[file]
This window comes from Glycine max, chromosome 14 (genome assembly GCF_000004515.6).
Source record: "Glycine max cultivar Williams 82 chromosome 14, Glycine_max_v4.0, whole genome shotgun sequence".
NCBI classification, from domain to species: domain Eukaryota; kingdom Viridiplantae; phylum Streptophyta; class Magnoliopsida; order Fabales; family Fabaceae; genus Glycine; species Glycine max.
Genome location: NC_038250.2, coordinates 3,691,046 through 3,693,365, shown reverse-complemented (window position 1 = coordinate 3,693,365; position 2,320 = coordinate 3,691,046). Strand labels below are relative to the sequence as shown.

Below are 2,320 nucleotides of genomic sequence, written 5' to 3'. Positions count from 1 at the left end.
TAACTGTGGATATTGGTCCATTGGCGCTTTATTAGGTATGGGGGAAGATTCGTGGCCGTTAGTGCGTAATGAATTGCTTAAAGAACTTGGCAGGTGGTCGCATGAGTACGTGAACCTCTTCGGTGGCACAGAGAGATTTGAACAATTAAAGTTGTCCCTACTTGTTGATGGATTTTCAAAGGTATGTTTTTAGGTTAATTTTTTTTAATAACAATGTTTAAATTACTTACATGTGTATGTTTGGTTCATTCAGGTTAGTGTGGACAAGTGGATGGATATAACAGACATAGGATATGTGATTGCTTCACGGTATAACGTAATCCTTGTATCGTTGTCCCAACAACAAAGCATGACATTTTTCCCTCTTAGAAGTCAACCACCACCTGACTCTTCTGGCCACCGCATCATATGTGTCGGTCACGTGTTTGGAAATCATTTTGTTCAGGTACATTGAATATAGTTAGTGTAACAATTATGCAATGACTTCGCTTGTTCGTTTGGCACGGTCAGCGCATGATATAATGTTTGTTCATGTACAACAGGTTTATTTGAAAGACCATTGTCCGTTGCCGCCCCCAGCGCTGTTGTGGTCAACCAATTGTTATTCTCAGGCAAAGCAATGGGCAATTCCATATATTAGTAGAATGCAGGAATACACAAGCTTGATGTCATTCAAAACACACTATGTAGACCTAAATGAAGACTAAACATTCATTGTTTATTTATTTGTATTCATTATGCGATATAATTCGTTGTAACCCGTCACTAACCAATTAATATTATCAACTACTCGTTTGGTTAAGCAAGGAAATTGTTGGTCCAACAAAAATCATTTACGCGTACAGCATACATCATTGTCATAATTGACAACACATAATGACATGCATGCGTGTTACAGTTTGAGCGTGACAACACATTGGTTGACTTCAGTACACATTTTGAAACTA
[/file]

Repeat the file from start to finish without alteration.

This window comes from Glycine max, chromosome 14 (genome assembly GCF_000004515.6).
Source record: "Glycine max cultivar Williams 82 chromosome 14, Glycine_max_v4.0, whole genome shotgun sequence".
NCBI classification, from domain to species: domain Eukaryota; kingdom Viridiplantae; phylum Streptophyta; class Magnoliopsida; order Fabales; family Fabaceae; genus Glycine; species Glycine max.
Genome location: NC_038250.2, coordinates 3,691,046 through 3,693,365, shown reverse-complemented (window position 1 = coordinate 3,693,365; position 2,320 = coordinate 3,691,046). Strand labels below are relative to the sequence as shown.

Below are 2,320 nucleotides of genomic sequence, written 5' to 3'. Positions count from 1 at the left end.
TAACTGTGGATATTGGTCCATTGGCGCTTTATTAGGTATGGGGGAAGATTCGTGGCCGTTAGTGCGTAATGAATTGCTTAAAGAACTTGGCAGGTGGTCGCATGAGTACGTGAACCTCTTCGGTGGCACAGAGAGATTTGAACAATTAAAGTTGTCCCTACTTGTTGATGGATTTTCAAAGGTATGTTTTTAGGTTAATTTTTTTTAATAACAATGTTTAAATTACTTACATGTGTATGTTTGGTTCATTCAGGTTAGTGTGGACAAGTGGATGGATATAACAGACATAGGATATGTGATTGCTTCACGGTATAACGTAATCCTTGTATCGTTGTCCCAACAACAAAGCATGACATTTTTCCCTCTTAGAAGTCAACCACCACCTGACTCTTCTGGCCACCGCATCATATGTGTCGGTCACGTGTTTGGAAATCATTTTGTTCAGGTACATTGAATATAGTTAGTGTAACAATTATGCAATGACTTCGCTTGTTCGTTTGGCACGGTCAGCGCATGATATAATGTTTGTTCATGTACAACAGGTTTATTTGAAAGACCATTGTCCGTTGCCGCCCCCAGCGCTGTTGTGGTCAACCAATTGTTATTCTCAGGCAAAGCAATGGGCAATTCCATATATTAGTAGAATGCAGGAATACACAAGCTTGATGTCATTCAAAACACACTATGTAGACCTAAATGAAGACTAAACATTCATTGTTTATTTATTTGTATTCATTATGCGATATAATTCGTTGTAACCCGTCACTAACCAATTAATATTATCAACTACTCGTTTGGTTAAGCAAGGAAATTGTTGGTCCAACAAAAATCATTTACGCGTACAGCATACATCATTGTCATAATTGACAACACATAATGACATGCATGCGTGTTACAGTTTGAGCGTGACAACACATTGGTTGACTTCAGTACACATTTTGAAACTA